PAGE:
Michelle Rhee… and some thoughts on Christian discipleship

I did a series of posts last week on my favorite moments at CCDA. As I was going back over my notes I thought I would write a post on one other thought that stuck with me from the conference.

The Friday morning session of CCDA was a panel on education reform, and it began with a video from Michelle Rhee’s interviewat the Global Leadership Summit. Michelle Rhee is an animated, engaging, and at times controversial national figure on education.

I didn’t see the interview during the Summit, but enjoyed the clip I saw at CCDA. She said something in her interview that has stuck with me ever since.

She was talking about her time working in the public school system in Washington DC, and the struggle they faced around how to best evaluate students and teachers.

They were struggling to find an equitable balance. On one hand, they understood that they couldn’t evaluate teachers on the same set of universal criteria – each teacher was in a unique context, and each student was coming in to that teacher’s classroom with a different set of challenges. On the other hand, they knew it was important to evaluate teachers somehow. Otherwise there was no way to be certain that a student was growing under the tutelage of that teacher.

So they began to use the phrase “Value Added.” This was the language they used to describe the value a teacher added to the educational experience of the child.  They would measure where the student was at in their educational development at the beginning of the school year, and then again at the end.  They believed that this allowed for the individuality of each student while also holding teachers accountable to help that student progress over the course of that year.

The reason that stuck with me had little to do with education ultimately. That makes sense to me, but I don’t feel I’m in a position to comment intelligently on the veracity of that particular method.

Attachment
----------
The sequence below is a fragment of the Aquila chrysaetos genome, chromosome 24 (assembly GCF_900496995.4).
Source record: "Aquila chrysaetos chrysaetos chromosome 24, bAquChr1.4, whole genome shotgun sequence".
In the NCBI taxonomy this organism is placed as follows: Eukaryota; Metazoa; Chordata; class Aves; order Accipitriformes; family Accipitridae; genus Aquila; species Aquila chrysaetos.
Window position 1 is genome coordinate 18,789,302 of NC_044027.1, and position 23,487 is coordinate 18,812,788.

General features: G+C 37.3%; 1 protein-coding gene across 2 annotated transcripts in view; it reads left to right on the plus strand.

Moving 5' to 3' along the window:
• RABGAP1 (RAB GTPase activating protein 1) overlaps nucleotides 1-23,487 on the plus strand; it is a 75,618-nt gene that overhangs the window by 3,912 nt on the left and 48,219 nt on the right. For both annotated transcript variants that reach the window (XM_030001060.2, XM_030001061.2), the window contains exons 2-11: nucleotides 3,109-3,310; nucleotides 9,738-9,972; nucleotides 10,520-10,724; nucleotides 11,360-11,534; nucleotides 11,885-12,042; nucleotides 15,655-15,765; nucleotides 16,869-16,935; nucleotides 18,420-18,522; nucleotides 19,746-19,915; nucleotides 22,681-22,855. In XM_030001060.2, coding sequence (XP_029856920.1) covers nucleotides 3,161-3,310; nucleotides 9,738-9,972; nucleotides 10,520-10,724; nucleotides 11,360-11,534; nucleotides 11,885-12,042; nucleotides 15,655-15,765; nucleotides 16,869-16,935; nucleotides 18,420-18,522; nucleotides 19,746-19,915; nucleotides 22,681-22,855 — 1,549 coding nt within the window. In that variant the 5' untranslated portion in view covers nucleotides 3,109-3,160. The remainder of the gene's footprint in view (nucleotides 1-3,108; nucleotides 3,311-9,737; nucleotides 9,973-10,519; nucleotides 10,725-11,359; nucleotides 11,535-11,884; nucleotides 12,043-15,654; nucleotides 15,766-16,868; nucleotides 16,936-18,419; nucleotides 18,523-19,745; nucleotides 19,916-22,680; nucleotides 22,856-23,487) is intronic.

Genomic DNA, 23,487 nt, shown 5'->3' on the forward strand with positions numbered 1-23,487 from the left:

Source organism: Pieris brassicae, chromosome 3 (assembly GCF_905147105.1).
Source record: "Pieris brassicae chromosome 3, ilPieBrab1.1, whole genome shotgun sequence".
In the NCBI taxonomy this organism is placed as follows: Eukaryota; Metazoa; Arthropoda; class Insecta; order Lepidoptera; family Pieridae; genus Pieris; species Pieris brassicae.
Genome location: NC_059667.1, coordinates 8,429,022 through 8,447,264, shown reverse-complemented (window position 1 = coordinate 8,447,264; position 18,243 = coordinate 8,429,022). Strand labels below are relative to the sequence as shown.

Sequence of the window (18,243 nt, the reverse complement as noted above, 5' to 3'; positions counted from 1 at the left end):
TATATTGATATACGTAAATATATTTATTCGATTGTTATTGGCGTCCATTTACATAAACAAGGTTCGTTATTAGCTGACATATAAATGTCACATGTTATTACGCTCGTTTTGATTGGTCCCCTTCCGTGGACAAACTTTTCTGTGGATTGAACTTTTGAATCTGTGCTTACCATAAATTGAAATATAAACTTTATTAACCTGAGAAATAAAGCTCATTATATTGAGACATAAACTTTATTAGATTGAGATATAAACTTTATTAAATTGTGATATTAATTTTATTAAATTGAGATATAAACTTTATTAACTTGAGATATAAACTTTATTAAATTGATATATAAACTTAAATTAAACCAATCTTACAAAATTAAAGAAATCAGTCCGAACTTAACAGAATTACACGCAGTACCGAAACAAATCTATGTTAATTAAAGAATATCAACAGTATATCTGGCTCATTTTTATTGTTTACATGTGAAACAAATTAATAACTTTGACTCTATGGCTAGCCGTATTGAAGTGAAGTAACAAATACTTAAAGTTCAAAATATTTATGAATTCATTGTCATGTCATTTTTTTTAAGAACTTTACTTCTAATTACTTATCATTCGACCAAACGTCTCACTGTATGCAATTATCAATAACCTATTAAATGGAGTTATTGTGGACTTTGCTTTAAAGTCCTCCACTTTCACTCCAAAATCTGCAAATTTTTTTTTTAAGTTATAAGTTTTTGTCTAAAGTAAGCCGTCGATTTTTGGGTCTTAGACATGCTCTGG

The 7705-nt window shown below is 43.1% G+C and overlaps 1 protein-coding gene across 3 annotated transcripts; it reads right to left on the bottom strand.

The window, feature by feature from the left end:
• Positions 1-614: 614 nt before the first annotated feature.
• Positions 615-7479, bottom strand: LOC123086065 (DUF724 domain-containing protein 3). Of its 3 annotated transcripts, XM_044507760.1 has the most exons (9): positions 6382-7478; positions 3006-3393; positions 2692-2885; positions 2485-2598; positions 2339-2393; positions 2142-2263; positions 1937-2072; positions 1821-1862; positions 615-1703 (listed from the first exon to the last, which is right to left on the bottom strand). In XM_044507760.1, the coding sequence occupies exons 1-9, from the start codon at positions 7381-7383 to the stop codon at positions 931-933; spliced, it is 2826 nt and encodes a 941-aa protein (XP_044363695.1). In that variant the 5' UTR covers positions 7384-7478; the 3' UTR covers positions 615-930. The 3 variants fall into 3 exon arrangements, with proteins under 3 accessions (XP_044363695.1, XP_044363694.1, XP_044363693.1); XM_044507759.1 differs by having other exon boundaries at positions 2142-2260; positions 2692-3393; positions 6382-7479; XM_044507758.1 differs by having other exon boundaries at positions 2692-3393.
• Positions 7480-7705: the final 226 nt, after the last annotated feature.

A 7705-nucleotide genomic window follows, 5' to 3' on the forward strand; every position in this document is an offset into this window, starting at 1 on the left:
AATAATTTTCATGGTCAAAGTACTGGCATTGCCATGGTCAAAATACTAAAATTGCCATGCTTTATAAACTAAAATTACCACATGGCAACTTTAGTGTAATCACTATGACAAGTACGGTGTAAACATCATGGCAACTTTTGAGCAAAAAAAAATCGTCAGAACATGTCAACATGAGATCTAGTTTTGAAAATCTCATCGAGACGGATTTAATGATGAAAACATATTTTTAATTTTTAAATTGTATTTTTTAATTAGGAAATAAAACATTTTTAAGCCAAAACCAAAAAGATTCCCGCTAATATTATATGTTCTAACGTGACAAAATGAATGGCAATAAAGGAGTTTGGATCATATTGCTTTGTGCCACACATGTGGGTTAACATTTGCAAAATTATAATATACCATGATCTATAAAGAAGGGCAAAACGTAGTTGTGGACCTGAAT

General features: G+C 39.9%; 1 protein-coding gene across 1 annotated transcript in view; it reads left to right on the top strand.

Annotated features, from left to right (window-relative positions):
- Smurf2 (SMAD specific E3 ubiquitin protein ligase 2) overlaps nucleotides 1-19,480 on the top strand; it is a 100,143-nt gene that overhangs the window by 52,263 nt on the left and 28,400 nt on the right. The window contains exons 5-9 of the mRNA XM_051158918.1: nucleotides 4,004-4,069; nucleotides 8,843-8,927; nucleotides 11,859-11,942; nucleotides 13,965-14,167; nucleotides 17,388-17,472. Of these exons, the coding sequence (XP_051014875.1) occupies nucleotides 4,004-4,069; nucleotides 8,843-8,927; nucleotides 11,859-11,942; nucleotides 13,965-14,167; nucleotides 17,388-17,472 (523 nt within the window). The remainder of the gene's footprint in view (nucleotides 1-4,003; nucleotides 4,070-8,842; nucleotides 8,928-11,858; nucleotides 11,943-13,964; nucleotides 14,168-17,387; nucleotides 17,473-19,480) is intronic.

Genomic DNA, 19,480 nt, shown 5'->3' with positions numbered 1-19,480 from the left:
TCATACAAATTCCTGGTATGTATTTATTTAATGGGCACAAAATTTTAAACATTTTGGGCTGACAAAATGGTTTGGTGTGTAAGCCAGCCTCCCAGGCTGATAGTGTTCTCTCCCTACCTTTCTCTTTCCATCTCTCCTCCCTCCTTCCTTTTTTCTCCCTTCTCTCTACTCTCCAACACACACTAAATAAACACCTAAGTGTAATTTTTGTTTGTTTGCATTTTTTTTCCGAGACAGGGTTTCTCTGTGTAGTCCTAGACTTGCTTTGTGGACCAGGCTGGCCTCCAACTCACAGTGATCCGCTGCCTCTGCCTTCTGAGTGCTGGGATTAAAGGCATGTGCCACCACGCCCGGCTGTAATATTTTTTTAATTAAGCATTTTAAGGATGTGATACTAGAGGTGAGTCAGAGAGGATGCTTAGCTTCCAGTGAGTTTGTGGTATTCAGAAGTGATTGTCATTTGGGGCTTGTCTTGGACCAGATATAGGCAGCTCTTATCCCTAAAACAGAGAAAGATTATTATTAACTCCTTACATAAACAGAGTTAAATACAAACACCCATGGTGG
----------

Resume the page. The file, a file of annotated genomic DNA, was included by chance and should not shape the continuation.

Instead, what stood out to me was how important that same idea is for Christian teachers, leaders, and preachers. What if we used the idea of “Value Added” as a way to measure the effectiveness of our call to disciple and nurture people? What if we looked at where someone was at when they first started coming to our church, and then again a year later?

There is certainly something to be said for the importance of each person taking responsibility for their own spiritual growth. If a person is unwilling to learn and lacks the desire to grow, then there is not much that we can do as Christian leaders.

But the reverse is true too. If a person does want to grow, and they spend a season under our spiritual leadership, then that is an incredibly important stewardship issue. Are we preaching and teaching in a way that helps people know God better? Are we cultivating an atmosphere that both brings people to the heart of God and then sends people out into the world on mission? Are we both modeling and training people how to live in authentic, Biblical community with their brothers and sisters of faith?

That evaluation method has really been sticking with me. How much “Value Added” am I bringing to the spiritual formation of those who are with me at River City? How different are they now than they were a year ago?

2 responses to “Michelle Rhee… and some thoughts on Christian discipleship”

  1. Well said, Daniel. In 3 short years, look how quickly Christ added value in the lives of his disciples. What’s the optimal path to maturity in our churches today? How much life-on-life time is spent with each committed disciple? How many attenders are we catering to, who have little or no commitment to growing quickly? Is discipleship a passive road, or intentional and active? (btw, Daniel, I’m sorry I missed getting to meet you here at #CCDA2011 – hope it ‘added value’ on your path.)

  2. this is an interesting one, so often Pastors ‘measure their success’ in terms of the size of the bank account or the number of people in attendance on Sunday. Also, often, Pastor’s breed a ‘dependancy’ with the people they are entrusted with … perhaps ‘value add’ should be measured in terms of freedom & independance gained? Maturity. Ability to stand on my own two feet, think for myself, question & seek answers to my questioning, my ability to disagree, to formulate my own opinion … maybe the succesful Pastor is the one who breeds people who ‘walk away’ into the sunset on their own quest?

    It is however not only pastors who could gain from this … parents, did my son ‘become’ a little more this year, or did i merely submit him into compliance to my will … employers, did my employee ‘become’ this year, or did she merely arrive & do as she was told, a machine made of flesh & blood … friends, did my friend ‘become’ this year, or did he only serve my needs …

    Interesting one indeed … thank you 🙂

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